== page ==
Every year around 11,000 people are diagnosed with a primary brain tumour. A brain tumour is the growth of abnormal and sometimes cancerous cells that multiply in the brain. Brain tumours are graded from 1, 2, 3 and 4. One and two being low-grade tumours and three and four being high-grade tumours.

Some brain tumours can be non-cancerous, they are called benign. A benign tumour is often graded between 1 and 2. A cancerous tumour is more likely to spread to other parts of the body and grow back after treatment.

The World Health Organisation tells us that there are over 130 types of brain tumours and they can all differ from how fast they grow, wherein the brain they are located and how quickly they can spread.

Some of the most common brain tumours are:

  • Acoustic neuroma – Also known as a vestibular schwannoma, a benign tumour affecting balance and hearing.
  • Astrocytoma – A slow-growing type of cancer that begins in the astrocyte cells that support the nerve cells. This cancer occurs in the brain or spinal cord
  • Brain metastases – This is a type of secondary brain cancer where the cancer cells can spread from their original site in the brain. Often, they will spread to the lung, breast, colon or kidneys.
  • Glioblastoma – Aggressive cancer that begins in the astrocytes and can form in the brain or spinal cord.
  • Glioma A glioma is the most common type primary of brain tumour.
  • Meningioma – Meningioma is a brain tumour that develops within the meninges of the brain.
  • Pituitary tumours – Pituitary tumours are abnormal growths that develop in your pituitary gland.
  • Haemangoblastoma – A benign tumour that develops in the lining of the blood vessel and grows towards the lower part of the brain like the retina or spinal cord.
  • CNS lymphoma – A cancerous tumour that develops in the lymph tissue of the brain or spinal cord.

Signs and symptoms

Signs and symptoms of brain tumours vary greatly and will depend of the type of tumour, grade and location.  Some of the more common symptoms are:

  • Headaches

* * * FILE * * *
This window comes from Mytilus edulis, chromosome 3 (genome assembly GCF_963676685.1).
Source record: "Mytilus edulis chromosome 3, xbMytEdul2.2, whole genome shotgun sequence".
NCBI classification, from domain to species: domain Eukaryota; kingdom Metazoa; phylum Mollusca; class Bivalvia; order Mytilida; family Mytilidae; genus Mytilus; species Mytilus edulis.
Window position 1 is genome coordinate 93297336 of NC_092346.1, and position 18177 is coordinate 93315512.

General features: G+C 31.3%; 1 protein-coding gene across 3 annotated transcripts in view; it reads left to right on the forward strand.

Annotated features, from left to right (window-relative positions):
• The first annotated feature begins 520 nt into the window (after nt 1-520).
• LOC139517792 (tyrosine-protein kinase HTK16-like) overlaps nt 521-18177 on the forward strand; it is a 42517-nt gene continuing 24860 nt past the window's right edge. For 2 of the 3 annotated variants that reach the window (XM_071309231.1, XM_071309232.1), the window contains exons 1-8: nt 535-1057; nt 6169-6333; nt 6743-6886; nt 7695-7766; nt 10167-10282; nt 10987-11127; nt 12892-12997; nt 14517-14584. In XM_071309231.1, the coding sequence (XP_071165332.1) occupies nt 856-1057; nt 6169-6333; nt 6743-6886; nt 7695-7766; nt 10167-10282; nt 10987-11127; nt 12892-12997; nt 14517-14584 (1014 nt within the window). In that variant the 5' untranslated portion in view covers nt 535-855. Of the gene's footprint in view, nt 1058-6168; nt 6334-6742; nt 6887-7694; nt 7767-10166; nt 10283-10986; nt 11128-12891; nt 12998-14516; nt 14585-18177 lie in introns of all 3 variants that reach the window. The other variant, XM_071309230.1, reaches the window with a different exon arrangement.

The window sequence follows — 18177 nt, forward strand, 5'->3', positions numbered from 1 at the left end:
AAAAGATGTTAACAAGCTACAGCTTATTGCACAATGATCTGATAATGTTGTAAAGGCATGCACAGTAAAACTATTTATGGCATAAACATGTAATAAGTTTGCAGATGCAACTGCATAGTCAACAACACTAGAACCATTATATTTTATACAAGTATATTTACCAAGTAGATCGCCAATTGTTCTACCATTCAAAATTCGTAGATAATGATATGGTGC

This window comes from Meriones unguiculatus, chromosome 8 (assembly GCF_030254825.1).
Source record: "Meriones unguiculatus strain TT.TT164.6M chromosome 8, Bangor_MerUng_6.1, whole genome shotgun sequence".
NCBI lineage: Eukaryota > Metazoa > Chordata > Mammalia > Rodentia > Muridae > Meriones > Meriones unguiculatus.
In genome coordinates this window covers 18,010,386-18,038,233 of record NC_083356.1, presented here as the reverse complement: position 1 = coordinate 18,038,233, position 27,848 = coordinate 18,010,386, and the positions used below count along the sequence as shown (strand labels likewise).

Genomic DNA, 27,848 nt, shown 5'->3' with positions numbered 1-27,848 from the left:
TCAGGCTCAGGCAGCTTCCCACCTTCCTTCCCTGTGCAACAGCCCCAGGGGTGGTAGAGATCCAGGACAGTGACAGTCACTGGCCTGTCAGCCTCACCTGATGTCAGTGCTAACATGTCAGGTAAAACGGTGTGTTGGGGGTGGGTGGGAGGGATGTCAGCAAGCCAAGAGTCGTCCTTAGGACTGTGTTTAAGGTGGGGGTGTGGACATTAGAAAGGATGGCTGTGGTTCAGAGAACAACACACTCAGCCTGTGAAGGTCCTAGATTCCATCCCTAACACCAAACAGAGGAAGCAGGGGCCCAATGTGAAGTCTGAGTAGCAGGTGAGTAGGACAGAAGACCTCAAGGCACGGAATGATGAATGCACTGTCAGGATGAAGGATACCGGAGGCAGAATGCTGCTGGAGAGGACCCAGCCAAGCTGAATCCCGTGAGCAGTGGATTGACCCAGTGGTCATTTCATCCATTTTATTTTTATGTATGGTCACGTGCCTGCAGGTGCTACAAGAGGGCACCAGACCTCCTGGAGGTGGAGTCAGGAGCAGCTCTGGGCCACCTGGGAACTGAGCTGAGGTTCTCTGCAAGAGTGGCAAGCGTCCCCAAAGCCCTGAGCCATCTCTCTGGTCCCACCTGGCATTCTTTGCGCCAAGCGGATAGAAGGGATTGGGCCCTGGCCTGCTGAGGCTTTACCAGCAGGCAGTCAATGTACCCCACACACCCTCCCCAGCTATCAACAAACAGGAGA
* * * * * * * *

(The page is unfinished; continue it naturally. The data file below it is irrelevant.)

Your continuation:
• Persistent nausea or vomiting
  • Mental or behavioural changes such as memory loss and confusion
  • Vision or speech difficulty
  • Progressive weakness and numbness in parts or one side of the body
  • Seizures

Treatment options

Treating brain tumours will depend on a number of things such as where the tumour is located, the type of tumour and how big it is and how far it has spread. Also, your overall health and age will also be taken into consideration.

Once you have been diagnosed, your consultant will gather with a team of medical experts called an MDT (multi-disciplinary meeting) where they will talk about your diagnosis and created a structured treatment plan with the best possible outcome for your condition. Your consultant will then talk you through all the treatment options and this will be your opportunity to ask as many questions as possible so your able to completely understand your condition and what the next steps will be.

Treatment options may include:

Rehabilitation after treatment may be necessary to help regain lost motor skills and muscle strength as well as speech therapy and occupational therapy. Depending on the type of tumour and the outcome of surgery, regular scanning and follow-ups will take place to check whether the brain tumour is growing back.

If you have the above symptoms or have been diagnosed with a brain tumour and would like to speak to one of our neurosurgeons, please do not hesitate to contact us. We offer same-day physical and telephone appointments.

This article is intended to inform and give insight but not treat, diagnose or replace the advice of a doctor. Always seek medical advice with any questions regarding a medical condition.